“My mind [has] been made up” for some time now, he tweeted.

He told 247Sports that Miami wants him to play defensive tackle. That website’s early rankings peg Hunter as the 13th-best strongside defensive end in the nation for next year’s cycle.

UM’s 2019 recruiting class also includes four-star wide receiver Brieon Fuller and three-star linebackers Diamante Howard and Jesiah Pierre.

Hunter, who also plays tight end, is being recruited by Florida, Florida State, Louisville, Michigan, Notre Dame, Oregon and others.

See his highlights here:


Recruiting: WR Brieon Fuller commits to Miami Hurricanes

Mark Richt addresses reporters before Miami visits Georgia Tech. (Matt Porter)
Mark Richt picked up another recruit on Wednesday. (Matt Porter)

The Hurricanes have a lot of quality players committed for 2018, but also have an eye on 2019.

Wide receiver Brieon Fuller committed to UM on Wednesday, becoming the third high school junior-to-be to give a public pledge.

Fuller, listed at 6-foot-1 and 170 pounds by 247Sports, plays at Doral Academy. According to 247Sports, he had 19 catches for 442 yards and seven touchdowns last year. He is rated by the website as a four-star prospect and the 149th-best player in the class.

Rivals rates him as a four-star prospect. ESPN has not rated him.

See his highlights here:

UM’s 2019 class also includes linebackers Jesiah Pierre and Diamante Howard. 

Miami Hurricanes recruiting honor roll: Track and field personal bests of UM recruits

Running back Lorenzo Lingard is one of the top hurdlers and sprinters in the Southeast U.S. (247Sports)
Running back Lorenzo Lingard, a 2018 Miami commit, is one of the top hurdlers and sprinters in the Southeast U.S. (247Sports)

Miami signee D.J. Johnson’s impressive sprint times – 11.22 in the 100, 23.79 in the 200 at 6-foot-5 and 250 pounds – had me thinking of a feature we used to run when I covered high school sports.

Here’s the spring track honor roll, with a Miami bent.

A caveat: Not all football players compete in track, and not all fast, strong, explosive football players are great track athletes. But here’s saluting the recorded accomplishments of those who will wear the ‘U’ in the future (or already do) — such as running back commit Lorenzo Lingard, who wants to compete in the 2020 Olympics.

Notable personal bests of Hurricanes recent signees/commits

All results from and from the 2017 outdoor season, unless otherwise noted.

100-meter dash

10.71 – Lorenzo Lingard, 2018 RB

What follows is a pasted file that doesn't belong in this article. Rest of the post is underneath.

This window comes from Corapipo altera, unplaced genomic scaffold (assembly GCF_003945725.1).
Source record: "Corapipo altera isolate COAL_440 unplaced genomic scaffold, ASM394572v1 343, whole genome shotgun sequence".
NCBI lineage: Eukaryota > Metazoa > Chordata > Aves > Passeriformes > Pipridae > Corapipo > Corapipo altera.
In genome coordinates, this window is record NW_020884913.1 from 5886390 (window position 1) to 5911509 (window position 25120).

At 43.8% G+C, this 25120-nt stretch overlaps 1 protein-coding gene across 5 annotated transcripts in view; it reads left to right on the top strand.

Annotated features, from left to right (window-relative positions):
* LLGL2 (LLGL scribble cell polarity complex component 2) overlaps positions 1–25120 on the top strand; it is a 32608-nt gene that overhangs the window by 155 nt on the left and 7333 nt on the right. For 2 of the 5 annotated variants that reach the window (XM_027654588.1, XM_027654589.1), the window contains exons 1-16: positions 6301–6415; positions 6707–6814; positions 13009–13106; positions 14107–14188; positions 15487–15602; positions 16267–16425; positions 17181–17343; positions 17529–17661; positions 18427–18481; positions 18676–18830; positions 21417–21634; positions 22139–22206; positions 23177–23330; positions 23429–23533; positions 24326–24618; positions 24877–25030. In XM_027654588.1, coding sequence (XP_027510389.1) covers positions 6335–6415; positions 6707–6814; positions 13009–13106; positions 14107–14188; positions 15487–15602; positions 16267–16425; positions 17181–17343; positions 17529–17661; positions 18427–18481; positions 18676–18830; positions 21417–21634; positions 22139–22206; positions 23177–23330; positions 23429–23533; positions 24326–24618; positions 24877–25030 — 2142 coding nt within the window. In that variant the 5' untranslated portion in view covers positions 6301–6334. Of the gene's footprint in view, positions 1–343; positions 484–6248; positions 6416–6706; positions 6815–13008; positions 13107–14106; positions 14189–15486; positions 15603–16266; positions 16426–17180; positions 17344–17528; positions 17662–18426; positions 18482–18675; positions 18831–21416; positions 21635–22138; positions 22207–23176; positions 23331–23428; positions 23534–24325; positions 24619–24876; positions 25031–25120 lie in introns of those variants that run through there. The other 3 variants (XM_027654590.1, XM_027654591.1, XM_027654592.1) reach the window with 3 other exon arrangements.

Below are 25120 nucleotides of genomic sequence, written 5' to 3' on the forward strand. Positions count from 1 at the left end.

10.73 – Jhavonte Dean, 2017 CB**
10.78 – Mike Harley, 2017 WR*
10.90 – Josh Jobe, 2018 CB*
11.07 – Trajan Bandy, 2017 CB
11.11 – Robert Burns, 2017 RB**
11.19 – Daquris Wiggins, 2018 WR

200-meter dash

21.52 – Mike Harley, 2017 WR
21.56 – Josh Jobe, 2018 CB*
21.94 – Lorenzo Lingard, 2018 RB
22.31 – Daquris Wiggins, 2018 WR
22.62 – Avantae Williams, 2020 ATH
22.87 – De’Andre Wilder, 2017 LB*

400-meter dash

48.16 – Jhavonte Dean, 2017 CB**
48.80 – Mike Harley, 2017 WR
51.78 – Demetrius Ivey, 2018 CB

110-meter hurdles

13.94 – Lorenzo Lingard, 2018 RB
14.38 – Gurvan Hall, 2018 S*
14.99 – Will Mallory, 2018 TE

300-meter hurdles

36.63 – Lorenzo Lingard, 2018 RB
39.45 – Gurvan Hall, 2018 S*
39.58 – Mike Harley, 2017 WR
40.09 – Will Mallory, 2018 TE

Long jump

21’9.5” – Gurvan Hall, 2018 S
21’5.75” – DeeJay Dallas, 2017 WR*
19’9.75” – Evidence Njoku, 2017 WR**

Triple jump

43’4” – Josh Jobe, 2018 CB
43’1.5” – Demetrius Ivey, 2018 CB
42’2” – Evidence Njoku, 2017 WR**

4X100 relay

40.97 – Josh Jobe, 2018 CB (and UM 2017 CB signee Trajan Bandy, UF 2018 CB signee Christopher Henderson and 2018 WR Tyler Harrell)

4X200 relay

1:27.51 – Mike Harley, 2017 WR (and Tucker Conine, Justin Brown and Elijah Moore)
1:29.63 – Avantae Williams, 2020 ATH (and Javion Goosby, Emmanuel Hinds and Jeremy Wilson)

4X400 relay

3:15.44 – Mike Harley, 2017 WR (and UM 2018 CB target Al Blades Jr., Justin Brown and Jermaine Byrd)
3:19.58 – Gurvan Hall, 2018 S (and Kevin Mitchell, Jimmy Hicks, Nick Hollis)

Shot put

47’1” – D.J. Johnson, 2017 DE
43’2.75” – Zach Dykstra, 2017 OL*
42’9.5” – Jesiah Pierre, 2019 LB
39’3.5” – Cleveland Reed, 2018 OG
39’3” – Brian Polendey, 2017 TE**


155’1.75” – Jesiah Pierre, 2019 LB
111’1.5” – Zalon’tae Hillery, 2017 OT
108’2” – Brian Polendey, 2017 TE**
97’8.5” – Cleveland Reed, 2018 OG

* 2016 result
** 2015 result

Official: Mark Richt can lock up that No. 1-rated recruiting class earlier

Camron Davis poses with Miami coach Mark Richt. (Twitter)
Miami-Carol City High running back Cam’Ron Davis poses with Miami coach Mark Richt. Davis and other top recruits will be allowed to sign with their chosen college during a three-day window in December, in addition to the traditional “national signing day”
in February. (Twitter)

An early signing period, which needed the final approval of a governing body separate from the NCAA, received the go-ahead Monday and will be in play this December.

After the approval of the Collegiate Commissioners Association, recruits may now sign binding letters of intent during a 72-hour window that begins Dec. 20.

The NCAA needed the outside approval because it follows the National Letter of Intent program, which the CCA controls.